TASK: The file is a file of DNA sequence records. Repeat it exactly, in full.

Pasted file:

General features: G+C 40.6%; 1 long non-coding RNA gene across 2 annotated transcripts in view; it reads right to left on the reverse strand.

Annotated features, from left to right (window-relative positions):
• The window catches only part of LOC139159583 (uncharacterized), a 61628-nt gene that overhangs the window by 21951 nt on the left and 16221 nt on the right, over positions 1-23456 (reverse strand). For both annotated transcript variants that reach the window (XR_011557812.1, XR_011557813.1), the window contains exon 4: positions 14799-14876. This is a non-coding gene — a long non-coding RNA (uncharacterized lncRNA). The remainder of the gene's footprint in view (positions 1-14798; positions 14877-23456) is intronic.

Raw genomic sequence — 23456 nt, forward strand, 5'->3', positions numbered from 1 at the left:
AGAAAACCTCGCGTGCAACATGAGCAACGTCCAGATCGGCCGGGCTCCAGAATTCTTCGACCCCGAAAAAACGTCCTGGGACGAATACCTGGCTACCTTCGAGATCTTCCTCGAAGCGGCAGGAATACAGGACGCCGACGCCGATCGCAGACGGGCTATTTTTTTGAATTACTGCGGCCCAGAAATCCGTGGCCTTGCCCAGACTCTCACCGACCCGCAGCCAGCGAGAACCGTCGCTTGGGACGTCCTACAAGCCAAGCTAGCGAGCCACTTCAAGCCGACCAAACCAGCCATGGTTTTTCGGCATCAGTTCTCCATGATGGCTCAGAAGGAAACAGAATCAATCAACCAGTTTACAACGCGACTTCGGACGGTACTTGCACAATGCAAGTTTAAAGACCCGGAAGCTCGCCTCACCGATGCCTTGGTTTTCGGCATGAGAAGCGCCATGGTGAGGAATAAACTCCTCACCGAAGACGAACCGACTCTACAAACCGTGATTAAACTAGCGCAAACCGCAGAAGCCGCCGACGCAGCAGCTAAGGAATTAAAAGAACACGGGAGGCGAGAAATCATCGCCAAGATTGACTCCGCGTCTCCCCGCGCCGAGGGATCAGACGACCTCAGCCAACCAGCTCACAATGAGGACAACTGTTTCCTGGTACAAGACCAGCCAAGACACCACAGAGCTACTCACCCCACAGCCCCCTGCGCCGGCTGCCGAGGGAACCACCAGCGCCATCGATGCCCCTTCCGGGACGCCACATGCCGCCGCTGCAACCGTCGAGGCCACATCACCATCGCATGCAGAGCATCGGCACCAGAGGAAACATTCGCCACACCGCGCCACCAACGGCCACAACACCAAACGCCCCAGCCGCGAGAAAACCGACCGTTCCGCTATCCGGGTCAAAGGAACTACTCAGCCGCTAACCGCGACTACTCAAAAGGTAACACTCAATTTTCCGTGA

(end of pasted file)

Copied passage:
General features: G+C 40.6%; 1 long non-coding RNA gene across 2 annotated transcripts in view; it reads right to left on the reverse strand.

Annotated features, from left to right (window-relative positions):
• The window catches only part of LOC139159583 (uncharacterized), a 61628-nt gene that overhangs the window by 21951 nt on the left and 16221 nt on the right, over positions 1-23456 (reverse strand). For both annotated transcript variants that reach the window (XR_011557812.1, XR_011557813.1), the window contains exon 4: positions 14799-14876. This is a non-coding gene — a long non-coding RNA (uncharacterized lncRNA). The remainder of the gene's footprint in view (positions 1-14798; positions 14877-23456) is intronic.

Raw genomic sequence — 23456 nt, forward strand, 5'->3', positions numbered from 1 at the left:
AGAAAACCTCGCGTGCAACATGAGCAACGTCCAGATCGGCCGGGCTCCAGAATTCTTCGACCCCGAAAAAACGTCCTGGGACGAATACCTGGCTACCTTCGAGATCTTCCTCGAAGCGGCAGGAATACAGGACGCCGACGCCGATCGCAGACGGGCTATTTTTTTGAATTACTGCGGCCCAGAAATCCGTGGCCTTGCCCAGACTCTCACCGACCCGCAGCCAGCGAGAACCGTCGCTTGGGACGTCCTACAAGCCAAGCTAGCGAGCCACTTCAAGCCGACCAAACCAGCCATGGTTTTTCGGCATCAGTTCTCCATGATGGCTCAGAAGGAAACAGAATCAATCAACCAGTTTACAACGCGACTTCGGACGGTACTTGCACAATGCAAGTTTAAAGACCCGGAAGCTCGCCTCACCGATGCCTTGGTTTTCGGCATGAGAAGCGCCATGGTGAGGAATAAACTCCTCACCGAAGACGAACCGACTCTACAAACCGTGATTAAACTAGCGCAAACCGCAGAAGCCGCCGACGCAGCAGCTAAGGAATTAAAAGAACACGGGAGGCGAGAAATCATCGCCAAGATTGACTCCGCGTCTCCCCGCGCCGAGGGATCAGACGACCTCAGCCAACCAGCTCACAATGAGGACAACTGTTTCCTGGTACAAGACCAGCCAAGACACCACAGAGCTACTCACCCCACAGCCCCCTGCGCCGGCTGCCGAGGGAACCACCAGCGCCATCGATGCCCCTTCCGGGACGCCACATGCCGCCGCTGCAACCGTCGAGGCCACATCACCATCGCATGCAGAGCATCGGCACCAGAGGAAACATTCGCCACACCGCGCCACCAACGGCCACAACACCAAACGCCCCAGCCGCGAGAAAACCGACCGTTCCGCTATCCGGGTCAAAGGAACTACTCAGCCGCTAACCGCGACTACTCAAAAGGTAACACTCAATTTTCCGTGA